The Ireland 2016 Centenary Programme was the official Irish State programme to commemorate the centenary of the 1916 Easter Rising and to facilitate reflection, reconciliation, analysis and debate and an active imagining of our future.
It was driven by a genuine collaboration and co-operation across Government Departments, the Office of Public works (OPW), the Defence Forces, An Garda Síochána, the local authority network, other State agencies and public bodies.
The scale and depth of the programme was unprecedented and it engaged our citizens at home and abroad in an exceptional way, with tangible benefits experienced at community, national and international level.
The programme was grounded in the principles set out by the Expert Advisory Group to the Government on Commemorations that the commemorations should be measured and reflective and informed by a full acknowledgement of the complexity of historical events and their legacy and of the multiple identities and traditions which are part of the Irish historical experience.
The programme showed how separate government departments and agencies came together to deliver a shared vision, demonstrating genuine cross-Government co-operation on a national initiative. It engaged our citizens in an unprecedented way - with over 60 State ceremonial events and 2,300+ events taking place at home and abroad as well as a capital programme of major restoration and development projects.
What worked well and what, if anything, didn't?
The objectives of the Ireland 2016 Centenary Programme were to:
- Collaborate widely with a range of stakeholders to deliver a rich and diverse programme of events and initiatives, complementary & additional to the formal State commemorations;
- To create the appropriate structures to invite all citizens, Diaspora & friends of Ireland to remember and reflect on the events of 1916 and to embrace the complexities and nuances of the past with maturity & with an understanding that there are many different perspectives;
- To ensure that the 1916 centenary commemorations were inclusive, respectful, apolitical and appropriate;
- To handle, with sensitivity and dignity, access to the State events by the public, 1916 relatives & other invitees;
- To engage with the different traditions on our island & seek to imagine the future in ways that strengthen peace & reconciliation and respect all traditions as envisaged in the ideals of the Proclamation;
- To ground the programme in our cultural heritage and use the creativity of our artistic community.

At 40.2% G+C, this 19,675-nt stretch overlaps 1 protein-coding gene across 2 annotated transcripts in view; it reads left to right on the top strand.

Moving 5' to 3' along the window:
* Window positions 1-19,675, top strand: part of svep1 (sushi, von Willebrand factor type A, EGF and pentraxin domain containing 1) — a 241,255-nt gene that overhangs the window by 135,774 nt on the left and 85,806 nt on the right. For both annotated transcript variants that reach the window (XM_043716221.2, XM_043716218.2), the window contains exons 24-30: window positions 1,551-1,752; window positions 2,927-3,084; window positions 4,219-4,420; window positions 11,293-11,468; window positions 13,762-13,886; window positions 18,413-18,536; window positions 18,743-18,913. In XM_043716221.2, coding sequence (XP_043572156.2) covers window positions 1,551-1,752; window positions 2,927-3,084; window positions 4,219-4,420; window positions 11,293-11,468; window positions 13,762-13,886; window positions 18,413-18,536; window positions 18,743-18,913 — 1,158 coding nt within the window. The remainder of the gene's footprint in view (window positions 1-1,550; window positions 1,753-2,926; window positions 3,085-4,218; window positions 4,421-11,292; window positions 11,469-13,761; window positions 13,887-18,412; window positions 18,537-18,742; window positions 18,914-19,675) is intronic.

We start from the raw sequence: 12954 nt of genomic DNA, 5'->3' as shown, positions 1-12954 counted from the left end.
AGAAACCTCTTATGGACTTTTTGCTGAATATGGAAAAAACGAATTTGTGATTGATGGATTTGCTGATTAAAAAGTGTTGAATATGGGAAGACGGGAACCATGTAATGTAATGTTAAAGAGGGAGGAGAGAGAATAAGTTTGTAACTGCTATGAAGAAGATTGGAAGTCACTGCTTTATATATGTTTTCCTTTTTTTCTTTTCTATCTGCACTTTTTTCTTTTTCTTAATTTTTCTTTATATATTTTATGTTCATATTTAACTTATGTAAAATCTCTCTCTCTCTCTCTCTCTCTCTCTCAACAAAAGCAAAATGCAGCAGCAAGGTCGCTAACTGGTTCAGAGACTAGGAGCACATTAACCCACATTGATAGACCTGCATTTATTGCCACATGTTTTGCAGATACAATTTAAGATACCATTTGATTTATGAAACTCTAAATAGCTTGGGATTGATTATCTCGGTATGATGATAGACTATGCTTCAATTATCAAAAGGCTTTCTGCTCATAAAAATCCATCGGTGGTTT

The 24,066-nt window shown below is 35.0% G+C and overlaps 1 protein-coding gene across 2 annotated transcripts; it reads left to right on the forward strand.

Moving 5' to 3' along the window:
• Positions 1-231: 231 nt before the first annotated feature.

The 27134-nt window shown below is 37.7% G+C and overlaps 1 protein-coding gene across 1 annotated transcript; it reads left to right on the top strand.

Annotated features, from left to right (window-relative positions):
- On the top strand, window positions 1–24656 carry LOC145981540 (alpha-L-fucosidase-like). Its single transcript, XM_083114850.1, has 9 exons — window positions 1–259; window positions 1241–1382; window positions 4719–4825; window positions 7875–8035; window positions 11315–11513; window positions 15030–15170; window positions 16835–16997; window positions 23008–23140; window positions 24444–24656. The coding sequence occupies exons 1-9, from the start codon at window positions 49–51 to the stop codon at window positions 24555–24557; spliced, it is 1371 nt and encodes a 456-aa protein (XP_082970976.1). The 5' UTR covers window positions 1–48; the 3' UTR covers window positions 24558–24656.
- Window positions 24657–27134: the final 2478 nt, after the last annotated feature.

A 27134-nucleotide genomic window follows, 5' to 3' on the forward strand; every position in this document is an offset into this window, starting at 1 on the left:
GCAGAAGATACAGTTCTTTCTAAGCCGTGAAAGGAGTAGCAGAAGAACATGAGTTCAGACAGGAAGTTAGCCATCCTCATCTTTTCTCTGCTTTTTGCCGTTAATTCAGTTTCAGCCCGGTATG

The scale and complexity of the Ireland 2016 Centenary Programme and the short timeframe for the delivery of over 60 complex, sensitive and high profile State ceremonial events presented particular challenges in terms of logistics, planning and resources. Constructive and timely engagement with all stakeholders was critical to ensure clarity around roles and responsibilities and that key project milestones were delivered.
Another significant challenge was to maximise interest in the centenary programme from all strands of society. A further challenge was the risk that the programme could impact adversely on reconciliation.
To secure buy-in and engagement from the general public, media, 1916 relatives, local authority network, schools and other stakeholders, an extensive public consultation and communications programme was rolled out with ongoing targeted and structured engagement taking place throughout 2015 and 2016 across the island and around the world.
The programme was developed and led by the 2016 Project Office in the Department of Culture, Heritage and the Gaeltacht, with cross-Government co-ordination led by the Department of the Taoiseach, overseen by a Cabinet Committee. It was also supported by the Expert Advisory Group on Commemorations and an Oireachtas All-Party Group. The scale and depth of the programme was unprecedented.
It was built on 7 strands, grounded in the principle that the commemorations be measured and reflective and informed by a full acknowledgement of the complexity of historical events and their legacy.
The strands reflect 5 intersecting themes; remembering, reconciling, presenting, imagining and celebrating. Delivery was grounded in community engagement and consultation, the promotion of active citizenship, volunteering and pride in community and country. Digital and social media targeted those who may not have otherwise engaged.
The inclusive nature of the programme enabled citizens to really examine our history and has urged them to consider the future of their communities, schools, universities, business and voluntary organisations, arts and culture institutions, historical societies, representative groups – at home and in our Diaspora around the world – to inform, to stimulate debate and discussion about 2016, and to foster programme initiatives.
Over 80 public consultation meetings took place and arising from these, the local authorities developed their own individual programmes based on the National Programme, with the publication of 31 county plans. 2016 provided a focus for a widely shared desire to talk about our identity, hopes for the future and our project of creating a society that exists for all of our citizens in which all people believe themselves to be equally cherished.
One of the most significant lessons from the programme for all of us concerned with the delivery of services at national and local level is the extraordinary capacity of local communities to mobilise and achieve successful outcomes when the right structures and supports are put in place to combine the efforts and expertise of all of us. Separate government departments and agencies came together to act in in a coherent, unified manner to deliver a shared vision - their combined efforts achieved results which could never have been delivered without this sincere and honest collaboration.